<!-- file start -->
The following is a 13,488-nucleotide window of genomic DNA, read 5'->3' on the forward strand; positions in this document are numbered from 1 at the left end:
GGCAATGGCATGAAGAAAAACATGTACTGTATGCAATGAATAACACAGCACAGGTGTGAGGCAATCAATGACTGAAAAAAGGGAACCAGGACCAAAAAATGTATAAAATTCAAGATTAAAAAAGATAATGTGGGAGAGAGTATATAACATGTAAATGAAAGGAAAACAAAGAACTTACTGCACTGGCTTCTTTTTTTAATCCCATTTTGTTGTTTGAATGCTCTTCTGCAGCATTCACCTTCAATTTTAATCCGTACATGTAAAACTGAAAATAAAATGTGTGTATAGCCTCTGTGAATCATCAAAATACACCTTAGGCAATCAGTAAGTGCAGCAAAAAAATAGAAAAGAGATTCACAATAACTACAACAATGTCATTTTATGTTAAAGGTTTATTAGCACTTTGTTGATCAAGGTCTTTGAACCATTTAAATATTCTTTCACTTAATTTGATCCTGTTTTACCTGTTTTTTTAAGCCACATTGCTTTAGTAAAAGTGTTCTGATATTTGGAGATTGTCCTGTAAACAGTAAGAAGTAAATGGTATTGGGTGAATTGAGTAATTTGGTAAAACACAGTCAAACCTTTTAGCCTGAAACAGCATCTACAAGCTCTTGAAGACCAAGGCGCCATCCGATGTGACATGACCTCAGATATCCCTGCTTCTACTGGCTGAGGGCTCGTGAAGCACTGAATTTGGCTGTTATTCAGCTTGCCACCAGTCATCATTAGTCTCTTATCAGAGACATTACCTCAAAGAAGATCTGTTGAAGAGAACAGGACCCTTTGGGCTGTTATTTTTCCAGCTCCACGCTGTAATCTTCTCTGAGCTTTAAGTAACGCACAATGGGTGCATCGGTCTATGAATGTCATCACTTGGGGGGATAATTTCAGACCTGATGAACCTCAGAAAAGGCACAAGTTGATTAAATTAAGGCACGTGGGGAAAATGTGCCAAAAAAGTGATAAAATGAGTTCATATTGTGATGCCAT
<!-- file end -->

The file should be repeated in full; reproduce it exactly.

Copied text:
The following is a 13,488-nucleotide window of genomic DNA, read 5'->3' on the forward strand; positions in this document are numbered from 1 at the left end:
GGCAATGGCATGAAGAAAAACATGTACTGTATGCAATGAATAACACAGCACAGGTGTGAGGCAATCAATGACTGAAAAAAGGGAACCAGGACCAAAAAATGTATAAAATTCAAGATTAAAAAAGATAATGTGGGAGAGAGTATATAACATGTAAATGAAAGGAAAACAAAGAACTTACTGCACTGGCTTCTTTTTTTAATCCCATTTTGTTGTTTGAATGCTCTTCTGCAGCATTCACCTTCAATTTTAATCCGTACATGTAAAACTGAAAATAAAATGTGTGTATAGCCTCTGTGAATCATCAAAATACACCTTAGGCAATCAGTAAGTGCAGCAAAAAAATAGAAAAGAGATTCACAATAACTACAACAATGTCATTTTATGTTAAAGGTTTATTAGCACTTTGTTGATCAAGGTCTTTGAACCATTTAAATATTCTTTCACTTAATTTGATCCTGTTTTACCTGTTTTTTTAAGCCACATTGCTTTAGTAAAAGTGTTCTGATATTTGGAGATTGTCCTGTAAACAGTAAGAAGTAAATGGTATTGGGTGAATTGAGTAATTTGGTAAAACACAGTCAAACCTTTTAGCCTGAAACAGCATCTACAAGCTCTTGAAGACCAAGGCGCCATCCGATGTGACATGACCTCAGATATCCCTGCTTCTACTGGCTGAGGGCTCGTGAAGCACTGAATTTGGCTGTTATTCAGCTTGCCACCAGTCATCATTAGTCTCTTATCAGAGACATTACCTCAAAGAAGATCTGTTGAAGAGAACAGGACCCTTTGGGCTGTTATTTTTCCAGCTCCACGCTGTAATCTTCTCTGAGCTTTAAGTAACGCACAATGGGTGCATCGGTCTATGAATGTCATCACTTGGGGGGATAATTTCAGACCTGATGAACCTCAGAAAAGGCACAAGTTGATTAAATTAAGGCACGTGGGGAAAATGTGCCAAAAAAGTGATAAAATGAGTTCATATTGTGATGCCAT